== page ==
Welcome to the Thursday edition of “Big Island ARRL News.”  Views expressed in this Amateur/Ham Radio news summary are those of the reporters and correspondents.  Today’s topic comes from Joseph Speroni (AH0A), the ARRL Pacific Section, Section Manger and Merv Schweigert (K9FD/KH6), a Molokai radio amateur who experiments on the 630 meter band.

Accessed on 17 January 2019, 1614 UTC, Post 838.

Source:

Email message from Joseph Speroni (AH0A) via Merv Schweiger (K9FD/KH6).

Here’s the complete text of Joe’s and Merv’s message:

Low Band Operation

ARRL website
x

ARRL Members Only Web site

3:10 AM (2 hours ago)

 to me
Aloha all!

It used to be that when we used the phrase “low bands” we were
talking about 160M or 80M.  With our new 2200-meter and 630-meter bands
this can be confusing.  These band are really low.  Below AM broadcast
bands — 135.7-137.8 kHz (2200-meter) and 472-479 kHz (630-meter).

Merv Schweigert, K9FD/KH6 on Molokai, has been working the “low
bands” for a number of years, with an FCC experimental license even
before the bands were open to all.  I asked Merv for an update on his
activities and he passed this on for those interested.

Give it a read and maybe you’ll join the growing list of Amateurs on
the new low-bands.

–       ———–

Aloha, my name is Merv,  call sign K9FD,  and I have lived on Molokai
for the past 18 years. I have held other KH6 calls over the years, KH7C,
KH6JJ, etc., but decided to keep my old original call sign.

I have always been a low band fan and 160 has been my band of choice. My
QTH is the former AM Broadcast station,  KAIM 50KW  built back in the
1980s.  I purchased the property some years ago and the station license
and equipment was sold and moved to Honolulu.

I became interested in 630 meters several years ago and obtained an
experimental license WH2XCR and was active on the band for several
years.   Since the band has been opened for amateur use,  I have been
active now using my regular call K9FD.

The 630-meter bad  has become quite active with many mainland and
foreign countries represented.   It’s not unusual running WSPR over
night to have reports from 70 to 80 stations around the world.  At
sunset and sunrise there is quite a bit of JT-9 and CW modes also used.

An example of reports/QSOs made:

•       All across the USA, all of Canada, ZF, JA, VK, ZL, KL7 and LA.

•       For the past couple weeks, the path to Norway has been open and I
receive reports from 2 LA stations.

•       For two years I have kept track with VK4YB and we have been able to
have daily two-way reports, only if there is severe QRN have we had no
contact.

•       The over water paths to the north and south are open all year.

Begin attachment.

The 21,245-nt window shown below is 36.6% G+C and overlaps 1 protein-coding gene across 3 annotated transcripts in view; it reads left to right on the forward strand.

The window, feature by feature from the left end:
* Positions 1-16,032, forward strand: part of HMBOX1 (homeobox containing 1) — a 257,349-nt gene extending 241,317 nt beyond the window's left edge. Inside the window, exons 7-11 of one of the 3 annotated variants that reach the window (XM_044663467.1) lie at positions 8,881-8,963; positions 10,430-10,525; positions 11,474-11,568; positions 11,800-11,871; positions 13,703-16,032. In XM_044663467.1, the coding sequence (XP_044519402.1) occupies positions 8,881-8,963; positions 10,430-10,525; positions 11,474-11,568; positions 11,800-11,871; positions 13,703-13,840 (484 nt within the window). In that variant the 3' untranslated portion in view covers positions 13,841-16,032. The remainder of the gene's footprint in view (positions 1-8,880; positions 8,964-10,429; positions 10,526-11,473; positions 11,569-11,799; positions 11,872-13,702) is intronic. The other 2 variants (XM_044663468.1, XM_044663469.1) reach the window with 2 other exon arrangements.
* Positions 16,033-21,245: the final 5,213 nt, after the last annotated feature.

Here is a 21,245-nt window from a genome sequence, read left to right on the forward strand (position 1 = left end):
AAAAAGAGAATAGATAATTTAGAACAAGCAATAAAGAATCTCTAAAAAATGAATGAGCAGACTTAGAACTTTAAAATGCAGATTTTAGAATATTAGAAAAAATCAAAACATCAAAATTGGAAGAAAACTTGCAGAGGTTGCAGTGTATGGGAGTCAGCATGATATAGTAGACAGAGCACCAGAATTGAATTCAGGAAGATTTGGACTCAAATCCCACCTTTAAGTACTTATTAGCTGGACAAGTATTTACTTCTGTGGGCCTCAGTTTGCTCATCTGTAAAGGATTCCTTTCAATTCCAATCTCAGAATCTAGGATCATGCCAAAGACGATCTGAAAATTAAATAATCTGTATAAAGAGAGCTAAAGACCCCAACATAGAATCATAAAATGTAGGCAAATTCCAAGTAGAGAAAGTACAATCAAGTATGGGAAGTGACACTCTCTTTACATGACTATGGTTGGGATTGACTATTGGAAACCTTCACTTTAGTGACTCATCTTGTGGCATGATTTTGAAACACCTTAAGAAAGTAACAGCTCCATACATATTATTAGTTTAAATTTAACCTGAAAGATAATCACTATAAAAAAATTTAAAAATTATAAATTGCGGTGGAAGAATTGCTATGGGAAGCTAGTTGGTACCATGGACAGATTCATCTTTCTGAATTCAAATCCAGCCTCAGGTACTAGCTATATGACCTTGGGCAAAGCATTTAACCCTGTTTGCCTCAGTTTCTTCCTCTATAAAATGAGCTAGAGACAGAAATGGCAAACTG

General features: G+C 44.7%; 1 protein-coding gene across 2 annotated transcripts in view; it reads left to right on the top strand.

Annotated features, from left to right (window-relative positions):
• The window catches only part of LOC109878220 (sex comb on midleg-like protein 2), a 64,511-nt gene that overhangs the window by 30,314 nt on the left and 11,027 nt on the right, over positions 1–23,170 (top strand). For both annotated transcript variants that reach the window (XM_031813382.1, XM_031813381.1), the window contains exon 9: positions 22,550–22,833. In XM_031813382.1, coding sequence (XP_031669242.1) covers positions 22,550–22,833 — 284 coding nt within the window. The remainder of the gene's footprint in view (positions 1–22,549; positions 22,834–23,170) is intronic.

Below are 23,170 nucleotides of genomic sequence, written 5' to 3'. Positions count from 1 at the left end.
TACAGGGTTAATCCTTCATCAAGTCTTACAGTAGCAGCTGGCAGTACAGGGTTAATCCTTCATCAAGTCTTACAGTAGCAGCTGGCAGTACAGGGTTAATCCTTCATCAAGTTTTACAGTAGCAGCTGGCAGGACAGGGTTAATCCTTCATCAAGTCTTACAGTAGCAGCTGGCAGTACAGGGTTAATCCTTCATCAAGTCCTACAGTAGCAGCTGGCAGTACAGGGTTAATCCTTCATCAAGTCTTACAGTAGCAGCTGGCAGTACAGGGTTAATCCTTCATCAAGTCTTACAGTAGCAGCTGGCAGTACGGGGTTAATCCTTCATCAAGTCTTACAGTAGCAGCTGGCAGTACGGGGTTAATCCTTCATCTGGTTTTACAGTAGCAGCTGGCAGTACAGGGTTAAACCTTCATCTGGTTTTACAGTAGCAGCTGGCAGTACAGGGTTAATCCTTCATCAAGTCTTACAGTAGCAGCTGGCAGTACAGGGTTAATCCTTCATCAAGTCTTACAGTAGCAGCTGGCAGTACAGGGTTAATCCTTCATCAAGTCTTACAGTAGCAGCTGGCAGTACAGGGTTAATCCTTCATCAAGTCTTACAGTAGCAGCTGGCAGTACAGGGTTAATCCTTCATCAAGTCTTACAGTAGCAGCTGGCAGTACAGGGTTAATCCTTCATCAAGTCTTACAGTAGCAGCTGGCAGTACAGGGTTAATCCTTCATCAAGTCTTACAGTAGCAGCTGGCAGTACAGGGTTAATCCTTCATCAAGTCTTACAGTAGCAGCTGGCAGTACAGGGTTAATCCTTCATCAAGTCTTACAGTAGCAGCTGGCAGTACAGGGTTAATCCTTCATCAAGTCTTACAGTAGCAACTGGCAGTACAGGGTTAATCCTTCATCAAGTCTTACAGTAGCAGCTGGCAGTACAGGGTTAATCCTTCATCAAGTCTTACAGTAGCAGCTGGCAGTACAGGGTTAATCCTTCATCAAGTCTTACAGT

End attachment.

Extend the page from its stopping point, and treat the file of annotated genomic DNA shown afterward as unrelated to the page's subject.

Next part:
My equipment is an Elecraft K3, an older model updated to new specs, so
it does work on 630M.  The K3 puts out 1 mW on that band,  I feed that
into a homemade single MOSFET amplifier for about 50 to 75 watts.   The
antenna is a 160-meter inv L at present.  For 630M I have a large
variometer at the base which tunes the wire to 475 kHz. This is fed
through 350 ft of hardline to the shack.   I get 1-watt ERP from this
setup. measured at the antenna with a RF ammeter.  I use the former AM
broadcast stations ground system so the ground is decent.

I usually listen at sunset for CW and JT-9 signals and then change to
WSPR and let that mode run all night,  checking again at sunrise for
other mode activity.

Many stations are running small vertical antennas with top loading on
630M and of course low power and are very successful.   Best way to
check 630M is to set you radio to 474.2, run WSPR software,  and listen
for a few hours and see what you can hear.  To try the band almost any
antenna can be used for receiving. I originally used an 80-meter dipole
with the feed line shorted together,  fed to the receiver. It worked
very well.

I would encourage anyone interested in low bands to take a listen.  You
may get bitten by the LF bug and join in.  Welcome to the world below
the broadcast band.

If that’s not low enough there is also the 136 kHz band now open to
amateurs,  I have copied mainland US on that band,  but so far have not
ventured to transmit down there.

I hope more KH6 hams take a try on 630M. Since there is little to no
commercial gear available so far for the band,  it promotes some simple
home brew amps and radios. Several hams have built 1930s type breadboard
transmitters and are having a great time, there are pictures of those on
the web.  NO3M is one, and he has some very nice-looking gear.

For what’s happening on 630M check the web page of John KB5NJD.  He
has a daily report blog,  and much info on the band and even some
construction articles!

73 and look forward to seeing you on 630M.
Merv K9FD/KH6

References:

http://njdtechnologies.net/category/630-meter-daily-reports/
http://no3m.net/

–       ———–

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——————————————————————–
ARRL Pacific Section
Section Manager: Joseph Speroni, AH0A
ah0a@arrl.org
——————————————————–

Hawaii Island Amteur/Ham Radio notes:

The Original Big Island of Hawaii International Swap Meet/

Hamfest is set for Saturday, 02 February 2019, at the Waimea

Community Center.  For more information, please contact

Steve Milner (WH6N) at wh6n@arrl.net.


Licensed radio amateurs are needed to provide communications

support for the Sunday, 17 March 2019, Big Island International

Marathon in Hilo, Hawaii.  For details, contact Sean Fendt (KH6SF)

at 430-1884 or via email at sean@sfendt.net


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Aloha es 73 de

Russell Roberts (KH6JRM)

Public Information Coordinator

Hawaii County, ARRL Pacific Section

https://bigislandarrlnews.com